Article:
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Monthly Archives: November 2017

The Vital Role of Canine Nutrition

Let’s talk about canine nutrition! Last night Jeff and I were settling in after another busy day. We were both exhausted and almost ready to call it a night, when Ellie, our 7 year old Bullmastiff started initiating play with Lexi, our 4 year old Newfoundland/Shepherd mix. Ellie was full of life at 8pm at night, doing play bows, letting out little barks, sneezing, and wagging her tail into oblivion! Lexi absolutely loved the play session, too, and they both enjoyed a healthy and fun interaction. It was so fun to watch and Jeff and I looked at each other and both said, “she hasn’t acted like this in years!” Ellie has always been low energy, low drive, and would almost always prefer to go to bed than go outside. She is, after all, a mastiff.  However, after attending the IACP Conference in September and learning some incredible tidbits on nutrition and the vital role it plays in our dogs’ lives, we knew we had to make some changes. The results have been incredible!


The girls after their play session!

The first thing we did was cut the dogs’ kibble almost in half. What we learned from Rodney Habib’s “Bio Hacks” presentation at the conference was that the guidelines on the bags of kibble are vague. Rodney cited a study of Oliver – the dog who went over 100 days without food and was still jumping over walls and otherwise very agile and full of energy. By no means are we advocating you try and replicate this study, we absolutely are not! What Rodney explained to us is that since dogs have the genetic makeup of wolves, they do not need to eat as much or as often as we humans are feeding them. Think about wolves and what their routine is. They rarely stumble upon food in the wild. First, they must work together as a pack to hunt. They are natural born predators. They put all their energy into the hunt and a large percentage of time, the hunt is not even successful. They can go days and sometimes weeks or longer with no substantial source of food. Domesticated dogs on the other hand usually have easy access to food and treats without having to work for them at all. This goes against their very nature and without an outlet to exercise their muscles, brain, and creativity, they start to gain weight, lose energy, and lose their zest for life. (Giving dogs free access to food and other resources without having them work for it is also a surefire way to create behavioral problems, but that is a post for another time!)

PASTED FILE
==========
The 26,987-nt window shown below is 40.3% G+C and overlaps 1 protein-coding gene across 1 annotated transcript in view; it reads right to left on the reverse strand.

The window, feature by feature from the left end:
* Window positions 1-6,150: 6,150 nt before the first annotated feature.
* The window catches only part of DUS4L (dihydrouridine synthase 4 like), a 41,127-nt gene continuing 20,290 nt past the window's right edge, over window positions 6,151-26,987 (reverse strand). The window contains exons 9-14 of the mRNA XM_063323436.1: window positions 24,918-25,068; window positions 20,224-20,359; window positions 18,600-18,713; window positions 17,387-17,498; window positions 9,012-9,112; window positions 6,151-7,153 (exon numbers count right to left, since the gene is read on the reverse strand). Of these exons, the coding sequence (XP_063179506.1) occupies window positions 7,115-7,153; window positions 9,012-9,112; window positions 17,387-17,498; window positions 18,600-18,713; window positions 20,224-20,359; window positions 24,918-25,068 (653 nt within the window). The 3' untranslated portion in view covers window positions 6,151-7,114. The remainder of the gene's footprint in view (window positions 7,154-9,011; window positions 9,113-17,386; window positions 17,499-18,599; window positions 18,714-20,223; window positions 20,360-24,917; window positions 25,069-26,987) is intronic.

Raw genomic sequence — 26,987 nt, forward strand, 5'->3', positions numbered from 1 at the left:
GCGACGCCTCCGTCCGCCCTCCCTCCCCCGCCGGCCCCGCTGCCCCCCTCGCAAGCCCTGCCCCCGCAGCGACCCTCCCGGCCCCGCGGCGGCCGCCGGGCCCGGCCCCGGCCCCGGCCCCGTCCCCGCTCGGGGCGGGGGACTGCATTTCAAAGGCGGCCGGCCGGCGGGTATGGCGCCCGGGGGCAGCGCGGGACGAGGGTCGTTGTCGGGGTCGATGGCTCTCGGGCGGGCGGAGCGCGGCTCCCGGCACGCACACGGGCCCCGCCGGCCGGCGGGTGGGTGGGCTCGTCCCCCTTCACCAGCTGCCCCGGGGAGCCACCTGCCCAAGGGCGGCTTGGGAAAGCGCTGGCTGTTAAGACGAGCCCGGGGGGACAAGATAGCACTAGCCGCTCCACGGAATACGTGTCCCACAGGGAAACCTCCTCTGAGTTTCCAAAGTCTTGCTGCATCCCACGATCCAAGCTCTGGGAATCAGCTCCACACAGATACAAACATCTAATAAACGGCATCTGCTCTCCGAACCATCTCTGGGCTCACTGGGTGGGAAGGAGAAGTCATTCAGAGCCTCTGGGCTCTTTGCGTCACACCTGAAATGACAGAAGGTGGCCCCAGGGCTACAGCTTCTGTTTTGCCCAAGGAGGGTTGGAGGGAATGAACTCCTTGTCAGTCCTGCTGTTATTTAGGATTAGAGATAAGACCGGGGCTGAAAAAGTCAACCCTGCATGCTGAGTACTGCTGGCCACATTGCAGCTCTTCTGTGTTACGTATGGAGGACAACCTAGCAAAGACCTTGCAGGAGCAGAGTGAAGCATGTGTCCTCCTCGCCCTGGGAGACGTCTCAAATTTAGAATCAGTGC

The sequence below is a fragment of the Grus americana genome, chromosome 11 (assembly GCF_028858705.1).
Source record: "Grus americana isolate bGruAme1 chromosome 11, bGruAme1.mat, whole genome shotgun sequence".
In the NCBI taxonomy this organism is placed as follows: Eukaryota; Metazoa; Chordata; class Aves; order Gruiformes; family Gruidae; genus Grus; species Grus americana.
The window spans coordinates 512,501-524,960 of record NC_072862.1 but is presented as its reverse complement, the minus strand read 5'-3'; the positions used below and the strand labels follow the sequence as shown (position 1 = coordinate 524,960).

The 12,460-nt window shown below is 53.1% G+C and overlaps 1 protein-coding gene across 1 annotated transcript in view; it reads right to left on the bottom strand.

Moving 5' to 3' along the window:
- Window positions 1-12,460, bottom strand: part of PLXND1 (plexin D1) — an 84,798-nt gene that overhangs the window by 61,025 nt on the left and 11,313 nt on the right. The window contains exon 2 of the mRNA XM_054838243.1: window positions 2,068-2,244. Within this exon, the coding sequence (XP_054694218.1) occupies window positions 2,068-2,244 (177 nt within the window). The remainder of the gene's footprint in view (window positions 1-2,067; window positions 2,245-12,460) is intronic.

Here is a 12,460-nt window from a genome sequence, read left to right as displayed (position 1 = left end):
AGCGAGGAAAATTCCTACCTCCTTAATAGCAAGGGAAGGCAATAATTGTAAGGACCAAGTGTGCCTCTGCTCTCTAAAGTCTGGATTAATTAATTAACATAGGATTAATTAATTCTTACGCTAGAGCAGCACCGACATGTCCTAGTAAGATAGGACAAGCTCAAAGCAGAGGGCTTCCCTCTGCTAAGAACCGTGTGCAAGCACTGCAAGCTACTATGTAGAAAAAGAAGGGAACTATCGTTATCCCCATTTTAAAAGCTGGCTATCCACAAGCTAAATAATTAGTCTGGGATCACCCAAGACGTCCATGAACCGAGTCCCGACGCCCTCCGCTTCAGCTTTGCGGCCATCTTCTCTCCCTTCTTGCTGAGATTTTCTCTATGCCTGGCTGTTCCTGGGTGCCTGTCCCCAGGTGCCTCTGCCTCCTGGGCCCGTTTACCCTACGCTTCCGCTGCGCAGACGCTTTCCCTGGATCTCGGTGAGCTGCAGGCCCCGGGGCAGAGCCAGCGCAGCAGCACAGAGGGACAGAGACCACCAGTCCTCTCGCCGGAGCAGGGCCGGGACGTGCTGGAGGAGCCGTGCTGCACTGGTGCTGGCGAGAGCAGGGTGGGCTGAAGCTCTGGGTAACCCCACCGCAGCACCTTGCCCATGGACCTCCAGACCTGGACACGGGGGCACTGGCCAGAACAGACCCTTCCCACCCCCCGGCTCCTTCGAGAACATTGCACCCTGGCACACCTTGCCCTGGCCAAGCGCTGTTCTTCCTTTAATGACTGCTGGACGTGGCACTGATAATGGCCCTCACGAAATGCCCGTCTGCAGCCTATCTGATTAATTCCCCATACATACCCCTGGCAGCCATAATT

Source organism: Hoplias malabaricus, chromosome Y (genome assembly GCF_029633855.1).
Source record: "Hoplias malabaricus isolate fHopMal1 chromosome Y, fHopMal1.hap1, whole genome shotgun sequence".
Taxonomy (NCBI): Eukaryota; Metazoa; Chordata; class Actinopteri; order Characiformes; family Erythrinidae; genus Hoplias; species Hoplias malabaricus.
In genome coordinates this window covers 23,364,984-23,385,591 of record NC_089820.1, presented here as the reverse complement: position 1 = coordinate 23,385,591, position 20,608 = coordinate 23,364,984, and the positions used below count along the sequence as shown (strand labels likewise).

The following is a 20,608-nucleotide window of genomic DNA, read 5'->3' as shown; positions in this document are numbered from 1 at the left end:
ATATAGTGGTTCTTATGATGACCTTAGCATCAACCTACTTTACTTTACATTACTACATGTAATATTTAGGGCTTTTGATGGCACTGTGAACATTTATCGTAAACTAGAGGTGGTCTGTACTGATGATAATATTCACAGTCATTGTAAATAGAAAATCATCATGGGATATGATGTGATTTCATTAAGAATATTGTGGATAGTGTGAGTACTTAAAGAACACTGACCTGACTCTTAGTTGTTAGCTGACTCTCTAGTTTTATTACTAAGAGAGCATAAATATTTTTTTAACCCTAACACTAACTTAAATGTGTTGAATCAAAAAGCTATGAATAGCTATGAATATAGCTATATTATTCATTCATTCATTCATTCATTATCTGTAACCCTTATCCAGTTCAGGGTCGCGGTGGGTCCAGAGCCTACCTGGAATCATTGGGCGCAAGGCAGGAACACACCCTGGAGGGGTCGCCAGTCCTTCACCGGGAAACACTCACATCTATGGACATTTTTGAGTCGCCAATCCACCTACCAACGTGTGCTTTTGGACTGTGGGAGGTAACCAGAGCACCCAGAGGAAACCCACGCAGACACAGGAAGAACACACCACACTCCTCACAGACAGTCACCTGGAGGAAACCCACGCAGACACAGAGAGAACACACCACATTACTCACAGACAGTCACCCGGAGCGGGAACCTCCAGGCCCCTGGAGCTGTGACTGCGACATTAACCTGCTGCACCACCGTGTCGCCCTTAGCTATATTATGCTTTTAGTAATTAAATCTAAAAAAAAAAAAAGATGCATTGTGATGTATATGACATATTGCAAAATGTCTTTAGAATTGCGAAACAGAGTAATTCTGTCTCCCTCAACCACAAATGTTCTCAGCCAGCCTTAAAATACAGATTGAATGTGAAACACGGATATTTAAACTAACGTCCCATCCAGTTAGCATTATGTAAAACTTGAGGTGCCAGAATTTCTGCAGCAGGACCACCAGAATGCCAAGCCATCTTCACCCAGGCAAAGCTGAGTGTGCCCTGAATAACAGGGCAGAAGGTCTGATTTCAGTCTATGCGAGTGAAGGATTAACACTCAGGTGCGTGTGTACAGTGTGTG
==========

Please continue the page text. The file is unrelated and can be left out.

Look at your dog’s mid section – can you see the lower couple of ribs? Can you see the outline of their ribs at all? If not, they are overweight. It is important to look at your dog’s physique everyday before feeding them, and adjust portions accordingly. Our habits are to feed them the usual one or two scoops without even thinking about it, but a little mindfulness here can go a long way.


Another important fact worth talking about is the link between the prevalence of canine cancer since the inception of kibble 100 years ago. The rise of commercially processed dog food and the rise of canine cancer are nearly parallel. Now while feeding your dog raw food is one of the best things you can do for them, we understand that is just not possible for many dog owners. Luckily, there are many ways to improve the quality of food we feed our dogs without breaking the bank.